In every person I see a potential story. If they are a victim or victor they have a story. Most of the time, though, I hear victim stories when in reality I’d rather hear victor stories.
Victim stories: Everyone has them. What may seem like no big deal to someone may be monumental to another.
I’ve got some victim stories. I’ve kept them hidden away in a secret compartment. They’ve been buried so deep it’s painful to dig them out and open them up.
Some people have told me things like, “That didn’t happen to you. You’ve got to be mistaken.” Others take a more direct approach, “Well sure that happened but what good would it do to tell anybody about it now? It won’t change what happened.” Or even, “All you want to do is make people feel sorry for you.”
A victim story, though, is not just some bad thing that happened. It is a difficult situation that made such a profound impact it colored most every area of the victim’s life in a negative fashion. It is true. It matters. And feeling sorry is not enough.
Some scars have caused me, as a victim, to mistrust people, to question motives, to feel forsaken, to turn to addictive behaviors, to wear masks and to run from relationships and connections. Whatever it did to me, and to you, it left a scar.
Some scars never heal. Some are so deep, they are apparent to everyone I come in contact with. Some are ugly, jagged messes in plain site. Others are hidden so well no one knows they exist.
If I decide to nurse my scar, talk to it, try to figure out why it happened or what I could have done different so it had not happened, I stay stuck. I stay a victim.
What matters, though, is not the shape or the depth or the substance. The only thing that matters is what I do with the scar; how I view myself as a result of the scar.
A scar can be a gift to propel me on to share what happened and perhaps bring healing to someone. It can cause me to get angry enough that I do everything I can to fight that type of situation from happening to another. It can lead me to a God-centered purpose in life that brings profound meaning.
It can be the gateway to some pretty phenomenal areas of abundance. But, it is only a gateway to greater things if I dare to make a move towards taking back the power that was mine; a power that the perpetrator or perpetrators stole from me.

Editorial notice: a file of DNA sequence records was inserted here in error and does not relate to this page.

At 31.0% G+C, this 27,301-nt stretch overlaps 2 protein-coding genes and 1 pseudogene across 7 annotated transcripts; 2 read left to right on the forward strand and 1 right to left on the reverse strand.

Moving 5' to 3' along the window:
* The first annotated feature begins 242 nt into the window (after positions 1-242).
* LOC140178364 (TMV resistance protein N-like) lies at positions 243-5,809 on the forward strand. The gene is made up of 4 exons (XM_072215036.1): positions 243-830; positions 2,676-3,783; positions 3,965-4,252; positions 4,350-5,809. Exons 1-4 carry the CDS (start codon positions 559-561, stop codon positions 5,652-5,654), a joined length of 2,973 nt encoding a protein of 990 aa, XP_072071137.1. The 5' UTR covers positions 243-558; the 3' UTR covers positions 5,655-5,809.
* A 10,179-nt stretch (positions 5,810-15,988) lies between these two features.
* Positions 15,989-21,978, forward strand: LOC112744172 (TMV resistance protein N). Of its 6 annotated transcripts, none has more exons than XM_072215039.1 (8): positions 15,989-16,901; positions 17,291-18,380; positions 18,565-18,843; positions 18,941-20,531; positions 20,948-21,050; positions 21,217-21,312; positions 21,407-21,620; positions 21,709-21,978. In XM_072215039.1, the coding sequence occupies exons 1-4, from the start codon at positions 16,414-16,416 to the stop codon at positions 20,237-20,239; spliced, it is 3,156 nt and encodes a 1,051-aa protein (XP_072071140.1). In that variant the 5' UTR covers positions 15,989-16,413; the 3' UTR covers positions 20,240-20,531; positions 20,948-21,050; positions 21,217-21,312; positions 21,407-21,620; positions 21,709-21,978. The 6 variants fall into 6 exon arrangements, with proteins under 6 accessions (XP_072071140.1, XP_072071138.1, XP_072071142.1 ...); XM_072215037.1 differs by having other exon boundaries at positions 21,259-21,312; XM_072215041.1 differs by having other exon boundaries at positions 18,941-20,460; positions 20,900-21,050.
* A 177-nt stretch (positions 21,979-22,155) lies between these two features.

For me, it starts with forgiveness. Forgiveness is like a magic potion that causes the looming aggressor to become a sniveling whimp in my mind. When I forgive, I begin to be a little more of what God has modeled for me.
I have been a perpetrator against God. I have done things that cause God to be sad. There is no one person on earth who has followed all of God’s laws. But when we asked, He forgave us.
He loved me even when I didn’t love him. He loved me when I ignored him. He loved me when I blamed him for the difficulties in my life.
God forgave me. What I did when I ignored him was like thumbing my nose in his face and telling the Creator of the universe he doesn’t matter. He could have cast me into utter darkness but instead he modeled forgiveness.
Because I am forgiven, I am compelled to extend forgiveness to others, even the person who did an unmentionable act against me.
Once I forgive, the perpetrator loses his power over me. I am now the one looking down to see the smallness of that person who appeared so gigantic. I see things with new eyes.
It’s all a matter of perspective. It’s a matter of semantics. It’s a matter of rewriting your life story. Each of us holds the pen to write on the pages of our lives. Each of us has the ability to write the story as a victim or to move forward to victor.
Which do you choose? What is your first step to move to that place?